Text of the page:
Rates of probable mental disorders have increased since 2017. In 2020, one in six (16.0%) children aged 5 to 16 years were identified as having a probable mental disorder, increasing from one in nine (10.8%) in 2017. The increase was evident in both boys and girls

The likelihood of a probable mental disorder increased with age with a noticeable difference in gender for the older age group (17 to 22 years); 27.2% of young women and 13.3% of young men were identified as having a probable mental disorder

Among 11 to 16 year old girls, 63.8% with a probable mental disorder had seen or heard an argument among adults in the household, compared with 46.8% of those unlikely to have a mental disorder

Among those aged 5 to 22 years, 58.9% with a probable mental disorder reported having sleep problems. Young people aged 17 to 22 years with a probable mental disorder were more likely to report sleep problems (69.6%), than those aged 11 to 16 (50.5%) and 5 to 10 (52.5%)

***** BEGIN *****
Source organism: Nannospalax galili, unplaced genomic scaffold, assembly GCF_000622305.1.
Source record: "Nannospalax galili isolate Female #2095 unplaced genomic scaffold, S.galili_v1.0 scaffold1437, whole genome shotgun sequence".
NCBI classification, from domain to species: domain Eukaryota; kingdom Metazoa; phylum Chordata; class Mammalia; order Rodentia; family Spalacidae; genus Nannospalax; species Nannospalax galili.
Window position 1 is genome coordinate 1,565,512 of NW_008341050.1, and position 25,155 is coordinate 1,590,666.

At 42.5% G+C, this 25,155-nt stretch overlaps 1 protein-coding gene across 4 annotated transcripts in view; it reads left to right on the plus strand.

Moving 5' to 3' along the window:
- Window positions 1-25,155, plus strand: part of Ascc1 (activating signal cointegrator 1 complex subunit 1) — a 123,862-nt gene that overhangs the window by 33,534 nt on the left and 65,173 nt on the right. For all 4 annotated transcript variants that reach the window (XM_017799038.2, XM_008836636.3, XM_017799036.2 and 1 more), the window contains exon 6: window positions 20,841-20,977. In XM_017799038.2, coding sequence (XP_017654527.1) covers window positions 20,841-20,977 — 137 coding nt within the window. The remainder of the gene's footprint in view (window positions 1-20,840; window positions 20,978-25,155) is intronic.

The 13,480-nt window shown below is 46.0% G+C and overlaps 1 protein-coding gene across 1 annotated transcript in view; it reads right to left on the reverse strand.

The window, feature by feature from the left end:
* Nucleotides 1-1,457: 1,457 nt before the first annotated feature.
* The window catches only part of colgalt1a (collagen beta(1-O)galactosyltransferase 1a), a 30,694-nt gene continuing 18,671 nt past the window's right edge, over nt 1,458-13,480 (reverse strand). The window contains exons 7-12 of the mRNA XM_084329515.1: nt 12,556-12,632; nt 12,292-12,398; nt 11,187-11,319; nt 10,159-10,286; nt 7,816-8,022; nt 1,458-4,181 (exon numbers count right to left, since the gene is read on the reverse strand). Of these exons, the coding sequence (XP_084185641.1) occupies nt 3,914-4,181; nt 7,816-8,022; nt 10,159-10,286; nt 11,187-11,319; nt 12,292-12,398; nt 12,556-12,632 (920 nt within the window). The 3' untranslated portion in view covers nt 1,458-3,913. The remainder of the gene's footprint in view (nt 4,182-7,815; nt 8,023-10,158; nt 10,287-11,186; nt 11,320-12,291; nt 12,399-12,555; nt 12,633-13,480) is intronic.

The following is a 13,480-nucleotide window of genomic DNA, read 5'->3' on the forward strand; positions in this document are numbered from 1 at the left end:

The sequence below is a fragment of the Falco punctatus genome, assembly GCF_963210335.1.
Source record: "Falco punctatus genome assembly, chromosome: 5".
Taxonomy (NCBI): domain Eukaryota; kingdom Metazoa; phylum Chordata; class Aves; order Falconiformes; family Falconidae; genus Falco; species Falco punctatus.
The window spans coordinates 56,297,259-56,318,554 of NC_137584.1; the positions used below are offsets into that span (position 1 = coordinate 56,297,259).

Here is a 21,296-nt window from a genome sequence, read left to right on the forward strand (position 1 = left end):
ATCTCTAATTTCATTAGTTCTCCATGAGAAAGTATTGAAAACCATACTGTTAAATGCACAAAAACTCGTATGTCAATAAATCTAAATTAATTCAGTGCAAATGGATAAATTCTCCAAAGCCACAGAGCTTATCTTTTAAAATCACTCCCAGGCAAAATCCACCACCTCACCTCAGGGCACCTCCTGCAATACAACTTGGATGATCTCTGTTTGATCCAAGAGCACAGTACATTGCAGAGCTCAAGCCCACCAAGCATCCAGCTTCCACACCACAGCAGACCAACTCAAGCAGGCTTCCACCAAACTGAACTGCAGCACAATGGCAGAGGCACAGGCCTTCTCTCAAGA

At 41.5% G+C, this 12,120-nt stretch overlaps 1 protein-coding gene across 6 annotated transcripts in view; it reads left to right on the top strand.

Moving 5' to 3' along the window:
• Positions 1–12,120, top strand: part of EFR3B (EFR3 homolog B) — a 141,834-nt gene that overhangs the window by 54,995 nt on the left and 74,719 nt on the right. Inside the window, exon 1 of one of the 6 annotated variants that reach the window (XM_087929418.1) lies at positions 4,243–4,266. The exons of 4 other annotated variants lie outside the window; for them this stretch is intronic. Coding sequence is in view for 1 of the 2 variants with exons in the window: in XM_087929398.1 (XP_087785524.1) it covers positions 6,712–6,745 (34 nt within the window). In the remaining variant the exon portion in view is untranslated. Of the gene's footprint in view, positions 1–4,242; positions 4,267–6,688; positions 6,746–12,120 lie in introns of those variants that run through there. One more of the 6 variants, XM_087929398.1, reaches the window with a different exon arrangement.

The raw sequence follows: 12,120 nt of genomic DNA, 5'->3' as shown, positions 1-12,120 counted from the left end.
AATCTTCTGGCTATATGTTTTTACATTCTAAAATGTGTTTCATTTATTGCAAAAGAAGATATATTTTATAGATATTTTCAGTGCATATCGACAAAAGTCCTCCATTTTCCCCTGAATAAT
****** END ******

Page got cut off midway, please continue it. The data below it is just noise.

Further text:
About six in ten (62.6%) children aged 5 to 16 years with a probable mental disorder had regular support from their school or college, compared with 76.4% of children unlikely to have a mental disorder

Children aged 5 to 16 years with a probable mental disorder were more than twice as likely to live in a household that had fallen behind with payments (16.3%), than children unlikely to have a mental disorder (6.4%)

Children and young people with a probable mental disorder were more likely to say that lockdown had made their life worse (54.1% of 11 to 16 year olds, and 59.0% of 17 to 22 year olds), than those unlikely to have a mental disorder (39.2% and 37.3% respectively)

Source: NHS Digital Report, Mental Health of Children and Young People in England, 2020.